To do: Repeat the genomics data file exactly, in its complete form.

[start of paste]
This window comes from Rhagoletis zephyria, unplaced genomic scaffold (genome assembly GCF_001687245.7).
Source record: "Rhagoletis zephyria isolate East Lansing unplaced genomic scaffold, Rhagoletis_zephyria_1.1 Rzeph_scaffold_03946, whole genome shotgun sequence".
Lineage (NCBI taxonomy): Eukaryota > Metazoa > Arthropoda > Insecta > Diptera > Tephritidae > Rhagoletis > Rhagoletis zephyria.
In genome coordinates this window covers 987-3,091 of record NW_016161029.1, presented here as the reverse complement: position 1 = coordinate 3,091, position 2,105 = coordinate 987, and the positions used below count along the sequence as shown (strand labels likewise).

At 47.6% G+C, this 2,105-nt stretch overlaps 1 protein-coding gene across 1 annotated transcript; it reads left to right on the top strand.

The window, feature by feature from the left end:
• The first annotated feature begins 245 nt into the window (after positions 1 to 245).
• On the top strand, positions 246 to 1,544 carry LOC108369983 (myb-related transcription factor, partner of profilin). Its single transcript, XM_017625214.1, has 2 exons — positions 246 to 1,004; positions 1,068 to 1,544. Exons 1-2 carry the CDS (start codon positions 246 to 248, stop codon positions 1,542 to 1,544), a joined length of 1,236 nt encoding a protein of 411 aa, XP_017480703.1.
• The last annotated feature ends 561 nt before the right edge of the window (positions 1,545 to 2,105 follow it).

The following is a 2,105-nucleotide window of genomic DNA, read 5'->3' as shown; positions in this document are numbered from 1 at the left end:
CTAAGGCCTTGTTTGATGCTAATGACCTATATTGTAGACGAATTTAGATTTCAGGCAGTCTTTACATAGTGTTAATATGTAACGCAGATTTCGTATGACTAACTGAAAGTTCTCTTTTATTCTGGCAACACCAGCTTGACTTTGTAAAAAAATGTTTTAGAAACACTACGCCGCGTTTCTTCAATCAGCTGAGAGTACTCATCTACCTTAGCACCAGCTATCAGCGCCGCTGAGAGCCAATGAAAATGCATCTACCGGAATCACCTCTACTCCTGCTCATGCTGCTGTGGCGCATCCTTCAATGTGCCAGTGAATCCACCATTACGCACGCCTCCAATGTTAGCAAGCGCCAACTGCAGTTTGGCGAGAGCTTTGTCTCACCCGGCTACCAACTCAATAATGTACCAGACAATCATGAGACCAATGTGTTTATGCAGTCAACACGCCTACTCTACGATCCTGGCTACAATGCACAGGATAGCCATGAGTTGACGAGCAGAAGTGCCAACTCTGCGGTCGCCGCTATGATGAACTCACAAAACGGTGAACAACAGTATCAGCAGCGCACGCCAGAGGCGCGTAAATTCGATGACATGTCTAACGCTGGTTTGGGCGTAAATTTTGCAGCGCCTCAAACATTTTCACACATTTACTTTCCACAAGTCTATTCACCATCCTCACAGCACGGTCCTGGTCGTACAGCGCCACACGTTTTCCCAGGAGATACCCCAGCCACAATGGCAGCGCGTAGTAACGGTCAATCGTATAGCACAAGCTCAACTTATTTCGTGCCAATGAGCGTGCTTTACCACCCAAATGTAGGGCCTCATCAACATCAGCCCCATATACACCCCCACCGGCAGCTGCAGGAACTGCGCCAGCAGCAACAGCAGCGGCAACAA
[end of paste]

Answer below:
This window comes from Rhagoletis zephyria, unplaced genomic scaffold (genome assembly GCF_001687245.7).
Source record: "Rhagoletis zephyria isolate East Lansing unplaced genomic scaffold, Rhagoletis_zephyria_1.1 Rzeph_scaffold_03946, whole genome shotgun sequence".
Lineage (NCBI taxonomy): Eukaryota > Metazoa > Arthropoda > Insecta > Diptera > Tephritidae > Rhagoletis > Rhagoletis zephyria.
In genome coordinates this window covers 987-3,091 of record NW_016161029.1, presented here as the reverse complement: position 1 = coordinate 3,091, position 2,105 = coordinate 987, and the positions used below count along the sequence as shown (strand labels likewise).

At 47.6% G+C, this 2,105-nt stretch overlaps 1 protein-coding gene across 1 annotated transcript; it reads left to right on the top strand.

The window, feature by feature from the left end:
• The first annotated feature begins 245 nt into the window (after positions 1 to 245).
• On the top strand, positions 246 to 1,544 carry LOC108369983 (myb-related transcription factor, partner of profilin). Its single transcript, XM_017625214.1, has 2 exons — positions 246 to 1,004; positions 1,068 to 1,544. Exons 1-2 carry the CDS (start codon positions 246 to 248, stop codon positions 1,542 to 1,544), a joined length of 1,236 nt encoding a protein of 411 aa, XP_017480703.1.
• The last annotated feature ends 561 nt before the right edge of the window (positions 1,545 to 2,105 follow it).

The following is a 2,105-nucleotide window of genomic DNA, read 5'->3' as shown; positions in this document are numbered from 1 at the left end:
CTAAGGCCTTGTTTGATGCTAATGACCTATATTGTAGACGAATTTAGATTTCAGGCAGTCTTTACATAGTGTTAATATGTAACGCAGATTTCGTATGACTAACTGAAAGTTCTCTTTTATTCTGGCAACACCAGCTTGACTTTGTAAAAAAATGTTTTAGAAACACTACGCCGCGTTTCTTCAATCAGCTGAGAGTACTCATCTACCTTAGCACCAGCTATCAGCGCCGCTGAGAGCCAATGAAAATGCATCTACCGGAATCACCTCTACTCCTGCTCATGCTGCTGTGGCGCATCCTTCAATGTGCCAGTGAATCCACCATTACGCACGCCTCCAATGTTAGCAAGCGCCAACTGCAGTTTGGCGAGAGCTTTGTCTCACCCGGCTACCAACTCAATAATGTACCAGACAATCATGAGACCAATGTGTTTATGCAGTCAACACGCCTACTCTACGATCCTGGCTACAATGCACAGGATAGCCATGAGTTGACGAGCAGAAGTGCCAACTCTGCGGTCGCCGCTATGATGAACTCACAAAACGGTGAACAACAGTATCAGCAGCGCACGCCAGAGGCGCGTAAATTCGATGACATGTCTAACGCTGGTTTGGGCGTAAATTTTGCAGCGCCTCAAACATTTTCACACATTTACTTTCCACAAGTCTATTCACCATCCTCACAGCACGGTCCTGGTCGTACAGCGCCACACGTTTTCCCAGGAGATACCCCAGCCACAATGGCAGCGCGTAGTAACGGTCAATCGTATAGCACAAGCTCAACTTATTTCGTGCCAATGAGCGTGCTTTACCACCCAAATGTAGGGCCTCATCAACATCAGCCCCATATACACCCCCACCGGCAGCTGCAGGAACTGCGCCAGCAGCAACAGCAGCGGCAACAA